Catholic Bishops Push for Amnesty, Urge Dept. of Homeland Security to Ease Deportations
Even though assertions that President Barack Obama is the "deporter in chief" are being debunked by multiple reports, the United States Conference of Catholic Bishops (USCCB) is pushing the Department of Homeland Security to ease deportations even more before the bishops travel to the U.S.-Mexico border Tuesday and hold a Mass for immigrants who have died along the border.
In a letter to Homeland Security Secretary Jeh Johnson on March 26, the bishops wrote that immigration reform would solve a "moral crisis" and is a "top priority" of the USCCB.
"We believe that legislation which provides a path to citizenship for as many as possible for the deserving members of the current undocumented population living in the United States would protect the integrity of immigration families and communities and serve the security, social, and economic interests of the United States," the bishops wrote.
As the Washington Post noted, the bishops are hoping that Obama's recent meeting with Pope Francis in which immigration was discussed will help give momentum to amnesty legislation at home. They plan to travel to and tour the U.S.-Mexico border in Nogales, Arizona, on Tuesday before the Mass.
“As pastors who witness the human consequences of our broken immigration system every day, we are deeply troubled by the division of families caused by current immigration enforcement policies,” the bishops wrote. "In this regard, we urge you to take steps within your authority to limit these deportations in a way that protects immigrants who are no threat to the community and who might otherwise benefit from immigration reform legislation, and their families."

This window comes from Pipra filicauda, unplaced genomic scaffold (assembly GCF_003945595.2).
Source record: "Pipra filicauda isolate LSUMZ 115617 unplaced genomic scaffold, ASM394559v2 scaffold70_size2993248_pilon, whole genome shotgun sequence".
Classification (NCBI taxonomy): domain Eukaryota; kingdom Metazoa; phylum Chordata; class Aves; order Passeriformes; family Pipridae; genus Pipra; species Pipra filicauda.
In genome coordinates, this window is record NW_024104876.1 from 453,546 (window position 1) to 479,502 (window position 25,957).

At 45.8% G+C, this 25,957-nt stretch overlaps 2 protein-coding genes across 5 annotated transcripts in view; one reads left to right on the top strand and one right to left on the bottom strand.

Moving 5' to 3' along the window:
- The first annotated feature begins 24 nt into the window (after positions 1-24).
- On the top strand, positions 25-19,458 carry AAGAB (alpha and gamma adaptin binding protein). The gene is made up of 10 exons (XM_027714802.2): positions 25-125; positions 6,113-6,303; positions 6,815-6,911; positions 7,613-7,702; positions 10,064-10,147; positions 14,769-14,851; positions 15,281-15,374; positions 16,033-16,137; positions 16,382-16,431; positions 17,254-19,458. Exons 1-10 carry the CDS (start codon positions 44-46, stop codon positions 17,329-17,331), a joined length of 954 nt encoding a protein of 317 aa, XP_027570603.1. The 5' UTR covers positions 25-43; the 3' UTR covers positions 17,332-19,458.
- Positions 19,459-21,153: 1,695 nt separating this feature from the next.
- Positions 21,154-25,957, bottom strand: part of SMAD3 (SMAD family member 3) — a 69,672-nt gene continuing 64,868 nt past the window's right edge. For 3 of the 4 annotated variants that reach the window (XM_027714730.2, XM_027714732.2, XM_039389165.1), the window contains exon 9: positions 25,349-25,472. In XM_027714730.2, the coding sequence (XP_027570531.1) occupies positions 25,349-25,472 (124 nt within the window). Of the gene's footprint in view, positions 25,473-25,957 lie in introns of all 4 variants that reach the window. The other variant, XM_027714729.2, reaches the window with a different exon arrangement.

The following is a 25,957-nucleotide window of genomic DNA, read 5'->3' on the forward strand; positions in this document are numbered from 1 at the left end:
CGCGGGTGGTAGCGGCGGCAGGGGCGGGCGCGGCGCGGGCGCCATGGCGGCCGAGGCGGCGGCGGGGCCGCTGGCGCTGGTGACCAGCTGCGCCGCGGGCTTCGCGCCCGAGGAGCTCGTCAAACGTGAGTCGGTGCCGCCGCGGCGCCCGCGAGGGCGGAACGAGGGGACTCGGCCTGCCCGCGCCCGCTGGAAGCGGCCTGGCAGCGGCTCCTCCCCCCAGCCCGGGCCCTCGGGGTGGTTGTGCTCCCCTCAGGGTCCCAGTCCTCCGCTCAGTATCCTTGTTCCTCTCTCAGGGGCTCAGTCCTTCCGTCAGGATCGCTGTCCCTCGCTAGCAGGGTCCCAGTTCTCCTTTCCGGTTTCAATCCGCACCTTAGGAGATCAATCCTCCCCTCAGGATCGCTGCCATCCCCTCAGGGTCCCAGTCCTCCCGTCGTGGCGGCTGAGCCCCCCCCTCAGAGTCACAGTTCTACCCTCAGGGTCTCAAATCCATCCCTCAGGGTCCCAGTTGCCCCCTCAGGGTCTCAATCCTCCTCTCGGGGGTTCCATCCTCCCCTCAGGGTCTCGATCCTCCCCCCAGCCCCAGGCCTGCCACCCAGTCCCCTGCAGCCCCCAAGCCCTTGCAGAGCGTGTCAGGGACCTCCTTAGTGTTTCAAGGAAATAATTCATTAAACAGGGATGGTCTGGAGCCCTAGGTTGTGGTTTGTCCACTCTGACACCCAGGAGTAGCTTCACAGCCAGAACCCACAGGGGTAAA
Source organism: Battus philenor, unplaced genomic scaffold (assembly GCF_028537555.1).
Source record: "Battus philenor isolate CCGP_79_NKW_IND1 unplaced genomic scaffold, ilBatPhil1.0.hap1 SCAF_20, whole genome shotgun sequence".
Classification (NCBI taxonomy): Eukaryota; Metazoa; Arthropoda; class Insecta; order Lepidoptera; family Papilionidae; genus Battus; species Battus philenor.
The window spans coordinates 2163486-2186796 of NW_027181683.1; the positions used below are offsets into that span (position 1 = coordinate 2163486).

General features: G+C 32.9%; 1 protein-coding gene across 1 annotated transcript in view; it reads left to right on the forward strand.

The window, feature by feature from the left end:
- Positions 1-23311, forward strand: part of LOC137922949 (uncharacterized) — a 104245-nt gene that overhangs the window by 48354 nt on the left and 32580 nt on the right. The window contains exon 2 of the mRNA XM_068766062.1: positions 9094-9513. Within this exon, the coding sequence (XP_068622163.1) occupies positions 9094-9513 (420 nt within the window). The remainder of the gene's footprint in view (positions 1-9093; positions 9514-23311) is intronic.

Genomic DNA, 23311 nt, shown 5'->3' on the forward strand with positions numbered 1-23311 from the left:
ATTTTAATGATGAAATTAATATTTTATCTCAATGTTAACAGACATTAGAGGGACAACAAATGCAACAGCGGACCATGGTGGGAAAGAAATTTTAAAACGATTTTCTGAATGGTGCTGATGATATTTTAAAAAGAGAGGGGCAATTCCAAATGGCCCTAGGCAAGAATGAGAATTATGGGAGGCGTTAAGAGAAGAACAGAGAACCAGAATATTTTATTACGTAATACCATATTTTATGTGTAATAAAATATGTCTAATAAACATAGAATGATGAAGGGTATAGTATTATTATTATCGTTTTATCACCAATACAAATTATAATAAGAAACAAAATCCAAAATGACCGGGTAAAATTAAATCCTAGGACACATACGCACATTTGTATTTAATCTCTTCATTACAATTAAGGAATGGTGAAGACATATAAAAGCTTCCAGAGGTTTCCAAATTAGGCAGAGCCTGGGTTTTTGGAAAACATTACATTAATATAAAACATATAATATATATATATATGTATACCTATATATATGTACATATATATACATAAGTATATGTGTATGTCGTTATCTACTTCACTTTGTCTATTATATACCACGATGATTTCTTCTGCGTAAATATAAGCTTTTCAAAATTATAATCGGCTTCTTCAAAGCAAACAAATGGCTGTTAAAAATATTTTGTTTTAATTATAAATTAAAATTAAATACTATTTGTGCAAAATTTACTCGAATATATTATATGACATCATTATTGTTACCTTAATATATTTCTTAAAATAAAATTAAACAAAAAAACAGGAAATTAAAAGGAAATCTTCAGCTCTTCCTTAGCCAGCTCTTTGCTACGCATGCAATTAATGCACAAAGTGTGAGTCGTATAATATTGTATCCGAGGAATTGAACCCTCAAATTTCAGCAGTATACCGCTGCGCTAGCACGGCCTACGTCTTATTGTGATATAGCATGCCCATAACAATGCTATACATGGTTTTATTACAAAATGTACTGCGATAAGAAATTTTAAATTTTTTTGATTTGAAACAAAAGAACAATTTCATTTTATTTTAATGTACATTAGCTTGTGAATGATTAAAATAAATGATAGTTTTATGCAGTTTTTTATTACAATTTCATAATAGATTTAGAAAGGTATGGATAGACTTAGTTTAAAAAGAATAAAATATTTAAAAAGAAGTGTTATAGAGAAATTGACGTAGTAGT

They also wrote that "the record number of deportations separating families is a moral crisis which must be addressed" and that comprehensive immigration reform presents "the most enduring solution to our broken system."
The letter also asks for, among other things, more prosecutorial discretion and an end to the Secure Communities program which requires municipalities to report illegal immigrants to federal authorities.
Pro-amnesty activists groups have been pushing Obama to use more executive actions to ease deportations and have labeled him as the "deporter in chief." A recent report released by Sen. Jeff Sessions (R-AL), though, showed that "98 percent of individuals deported from the United States in 2013 were either criminals, apprehended while illegally crossing the border, or had been previously deported."
Breitbart News also first reported the findings of a Center for Immigration Studies report that concluded, based on federal government documents, that Obama's Department of Homeland Security has released 68,000 illegal immigrants who had been previously convicted of a crime last year.